I went to see AFTER THE WEEKEND this past weekend, and was fortunate to have Julianne Moore and Bart Freundlich come in afterwards for a Q&A about the movie. It’s a remake of a Danish movie (Oscar-nominated!) from a few years ago, and they switched genders in the remaking, and it made for a very interesting take on the whole situation and interaction between the characters.
Julianne Moore, Michelle Williams, Billy Crudup and newcomer Abby Quinn have a lot of emotional weight to carry and do a great job. And the contrasts between India (Michelle works at an orphanage there) and New York (where she goes to get funding from the orphanage) are both emphasized and linked, as the hustle and bustle walking in New York or shopping in a market are balanced. And there are quiet moments of fun and joy in India, with bit dark moments as well.
But what also struck me—and the woman behind who said to her friend that she thought his must be from a great summer read of a book—is the treatment of the quiet and the loud. The movie lets the silences linger and the actors show their anger and fear and unease, and that’s something very hard to do. These actors live their confusion and inner lives very well.
If it was a novel, I don’t know if Theresa’s (Julianna Moore) breakdown would be as effective as seeing it on screen. The loss of a control by a woman who lives to control others is personal and grief-filled, and getting that on the page would make it feel overwrought and require too much repetition and make me want to hold back. But on the screen, it worked for me!
On the other hand, that intense internal life leaves a lot to be desired. I want to know more about some of the motivations, some of the links that make the background of the characters clearer. There’s something about Isabel’s (Michelle Williams) background that’s tossed up that is so intriguing that I want a conversation about that. Or about other Grace’s (Abby Quinn) decisions regarding her marriage. (Trying not to give too much away!).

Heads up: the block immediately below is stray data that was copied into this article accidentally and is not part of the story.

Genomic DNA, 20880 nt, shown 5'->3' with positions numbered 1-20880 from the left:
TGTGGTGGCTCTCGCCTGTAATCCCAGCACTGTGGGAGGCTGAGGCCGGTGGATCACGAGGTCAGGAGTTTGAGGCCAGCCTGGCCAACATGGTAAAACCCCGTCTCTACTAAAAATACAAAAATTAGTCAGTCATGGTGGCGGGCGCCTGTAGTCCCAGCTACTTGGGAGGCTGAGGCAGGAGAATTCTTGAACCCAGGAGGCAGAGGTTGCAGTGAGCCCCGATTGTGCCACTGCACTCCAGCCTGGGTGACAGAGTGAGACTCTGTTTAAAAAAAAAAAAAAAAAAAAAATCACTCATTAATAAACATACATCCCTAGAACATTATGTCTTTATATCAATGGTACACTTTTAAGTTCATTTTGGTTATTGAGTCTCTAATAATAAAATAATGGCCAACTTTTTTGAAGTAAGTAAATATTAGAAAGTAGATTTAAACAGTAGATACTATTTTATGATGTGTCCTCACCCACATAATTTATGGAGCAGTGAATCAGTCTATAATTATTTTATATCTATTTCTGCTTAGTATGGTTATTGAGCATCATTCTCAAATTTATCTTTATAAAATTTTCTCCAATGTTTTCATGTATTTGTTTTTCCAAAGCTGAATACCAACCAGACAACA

So yes, I think I enjoyed the performances in the movie, it was quite emotional and tears were flowing all around me, but I wanted a touch more and would probably have really enjoyed the book for the detail, but wouldn’t have wanted it to linger in the emotions in the way the movie allows.
I’m lucky I got the one at least, and will enjoy the memory!
Oh, some of the non-spoiler questions – the movie was done in a month in the NYC setting, and then they spent about four days filming in India. Which I think is amazing acting for Michelle to cram the whole arc of her character, things she’d already filmed with these scenes that were woven through the full movie.
The choice of Billy Crudup crying was specifically on the page of the script, as was the fixing of the collar of another character and such. In fact, when asked, Bart said when he talked to Julianne about the idea of gender-flipping the characters and was she interested, she said yes—but she had to see the script first. She loved the idea, but needed to know that the script was great and starts off with that basis.
And one thing she also talked about was how she was attracted to the anger in Theresa’s character. The role was tough in many ways, but being able to show Theresa’s anger in subtle, direct and overwhelming ways was something she enjoyed about the character.
So yes, there were some coincidences—and things that turned out not to be coincidences—and some contrivances and some unanswered questions and motivations and some that worked. But overall, the movie did what movies and books do best—take me on an emotional journey, let me understand some of the pain and internal life of the characters and make me think about what I might do in the situation.
I was moved in the moment and the fact I wanted to know more about the characters, their reactions, what was behind their inner lives and the emotional outbursts is a good sign!
Have you seen it? What did you think?